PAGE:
What About These Tags?

Muddy Creek Tags customizes every order request.

Orders are customized in their entirety, with no minimum required. One tag to a thousand can be produced according to client specifications. Turnaround time is generally only five to 10 days. Both Zac and Ann will spend six hours each evening “after work,” finishing tags and filling orders. A majority of their product sells to cow-calf producers and registered cattle breeders. Deeds believes that uniformity in tagging speaks well of careful cattle management and helps producers sell their stock.

As for the tags themselves, Ann is the creative party behind the limitless designs available to clients. The information on each unit can be both lasered on and imprinted with ink to ensure the numbers won’t wear off. Tags may be marked on one or both sides.

They currently only offer visual ID tags. The entrepreneurs are well aware of the practical use of EIDs but have not yet taken steps to include that technology in their product. Top priority for the new company is the small producer.

The short turnaround time is a big draw and complete customization of orders has helped spread their popularity by word of mouth. They have sent their tags as far away as Hawaii.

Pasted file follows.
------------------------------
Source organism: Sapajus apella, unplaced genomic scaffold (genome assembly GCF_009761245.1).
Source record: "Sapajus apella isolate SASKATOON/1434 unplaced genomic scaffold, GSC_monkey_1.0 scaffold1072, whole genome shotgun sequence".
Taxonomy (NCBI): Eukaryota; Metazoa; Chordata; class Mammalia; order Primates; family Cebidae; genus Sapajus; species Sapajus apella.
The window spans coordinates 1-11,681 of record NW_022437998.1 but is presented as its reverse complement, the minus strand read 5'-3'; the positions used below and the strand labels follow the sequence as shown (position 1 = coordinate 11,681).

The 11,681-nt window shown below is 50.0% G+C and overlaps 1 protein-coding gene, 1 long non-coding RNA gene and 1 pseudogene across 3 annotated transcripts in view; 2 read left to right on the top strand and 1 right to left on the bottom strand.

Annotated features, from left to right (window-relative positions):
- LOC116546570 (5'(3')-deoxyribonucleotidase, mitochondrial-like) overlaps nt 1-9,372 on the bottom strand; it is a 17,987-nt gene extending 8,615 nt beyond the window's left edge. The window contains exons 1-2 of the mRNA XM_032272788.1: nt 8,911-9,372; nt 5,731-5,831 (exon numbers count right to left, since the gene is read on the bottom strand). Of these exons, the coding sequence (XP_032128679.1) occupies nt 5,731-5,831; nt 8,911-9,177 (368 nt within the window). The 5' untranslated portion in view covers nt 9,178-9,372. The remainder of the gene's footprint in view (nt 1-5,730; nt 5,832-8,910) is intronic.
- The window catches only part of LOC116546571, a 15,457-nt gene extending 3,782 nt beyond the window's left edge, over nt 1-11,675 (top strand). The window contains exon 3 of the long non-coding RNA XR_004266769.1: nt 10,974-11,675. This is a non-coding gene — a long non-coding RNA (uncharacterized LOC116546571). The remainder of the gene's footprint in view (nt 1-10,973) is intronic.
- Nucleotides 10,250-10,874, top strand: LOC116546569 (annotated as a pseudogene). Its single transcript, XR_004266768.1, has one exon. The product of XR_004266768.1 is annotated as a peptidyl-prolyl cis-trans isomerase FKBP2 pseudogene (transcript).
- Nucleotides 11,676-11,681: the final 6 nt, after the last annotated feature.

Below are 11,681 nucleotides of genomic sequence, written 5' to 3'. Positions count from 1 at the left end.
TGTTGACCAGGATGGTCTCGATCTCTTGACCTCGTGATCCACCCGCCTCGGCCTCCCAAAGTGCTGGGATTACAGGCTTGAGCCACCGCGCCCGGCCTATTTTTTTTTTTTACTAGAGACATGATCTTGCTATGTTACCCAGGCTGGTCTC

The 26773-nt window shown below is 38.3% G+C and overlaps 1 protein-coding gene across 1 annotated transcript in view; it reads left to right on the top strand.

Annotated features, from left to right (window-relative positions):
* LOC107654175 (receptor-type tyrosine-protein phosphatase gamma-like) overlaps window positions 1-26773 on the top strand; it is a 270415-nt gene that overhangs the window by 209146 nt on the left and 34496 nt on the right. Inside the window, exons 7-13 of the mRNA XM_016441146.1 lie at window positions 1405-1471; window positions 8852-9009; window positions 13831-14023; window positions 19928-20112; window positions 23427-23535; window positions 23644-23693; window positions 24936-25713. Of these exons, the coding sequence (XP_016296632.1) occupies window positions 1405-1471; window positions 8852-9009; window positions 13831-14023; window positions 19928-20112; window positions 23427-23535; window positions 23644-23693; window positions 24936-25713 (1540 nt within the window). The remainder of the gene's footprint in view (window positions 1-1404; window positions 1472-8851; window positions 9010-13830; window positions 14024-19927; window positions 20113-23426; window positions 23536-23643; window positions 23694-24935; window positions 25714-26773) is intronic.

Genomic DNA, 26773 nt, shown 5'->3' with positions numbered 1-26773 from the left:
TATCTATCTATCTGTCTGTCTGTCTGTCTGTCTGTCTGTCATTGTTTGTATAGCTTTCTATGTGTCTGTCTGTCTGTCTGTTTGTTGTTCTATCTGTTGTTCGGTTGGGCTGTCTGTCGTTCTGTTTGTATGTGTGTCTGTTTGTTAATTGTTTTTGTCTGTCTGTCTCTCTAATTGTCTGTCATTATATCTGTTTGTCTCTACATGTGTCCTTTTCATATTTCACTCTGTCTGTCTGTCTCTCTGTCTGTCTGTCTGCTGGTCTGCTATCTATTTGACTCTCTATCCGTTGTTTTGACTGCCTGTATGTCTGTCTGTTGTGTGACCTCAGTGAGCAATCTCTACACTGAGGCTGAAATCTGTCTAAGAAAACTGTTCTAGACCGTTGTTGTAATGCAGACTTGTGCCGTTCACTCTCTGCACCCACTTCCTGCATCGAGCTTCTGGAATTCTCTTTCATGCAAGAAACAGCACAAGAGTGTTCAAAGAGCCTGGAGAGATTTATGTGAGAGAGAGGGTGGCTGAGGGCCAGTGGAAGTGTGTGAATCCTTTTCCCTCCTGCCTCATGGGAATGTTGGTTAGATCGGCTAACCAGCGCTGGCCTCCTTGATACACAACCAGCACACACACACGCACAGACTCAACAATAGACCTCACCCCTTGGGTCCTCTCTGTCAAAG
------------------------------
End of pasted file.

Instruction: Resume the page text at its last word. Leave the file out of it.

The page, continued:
Along with cow- and calf-sized tags, the Deeds are looking into manufacturing sheep and goat IDs. They stress that their enterprise is expanding at a pace they can handle financially, and growth happens as risk decreases. Prices run from $.89 to $1.20 for calf tags and $.99 to $1.65 for cow tags, depending on your needs and customization.

Expanded Ideas

According to Zac, “people don’t like change, although generational change is good.” New ideas often come from clients’ young family members and are keenly observed by Muddy Creek Tags. Many folks want their cell phone number or brand included on their tags. If their cattle are out, the sheriff can find an easy ID to locate the owners.

They’ve observed that the show cattle business want a whole different look to their tags than the rest of the industry. See accompanying photo as evidence. Some people order tags as party favors, keepsakes and mementos. One livestock show ordered specifically made tags to hand out in lieu of ribbons. I even saw tags bearing photos of various family members, company logos and an unlimited number of backgrounds. The look and use rests with each individual client.


The goal for the Deeds family is to manufacture and ship ear tags fulltime. Someday, they would love to hire employees who live locally, giving the Hazard community work to enjoy and take pride in.

Perhaps some day, there will be a tidy building in the backyard where the family vehicles have their own resting spot, and the Deeds’ garage will officially be dubbed an ear tag order-processing center. I predict it will happen.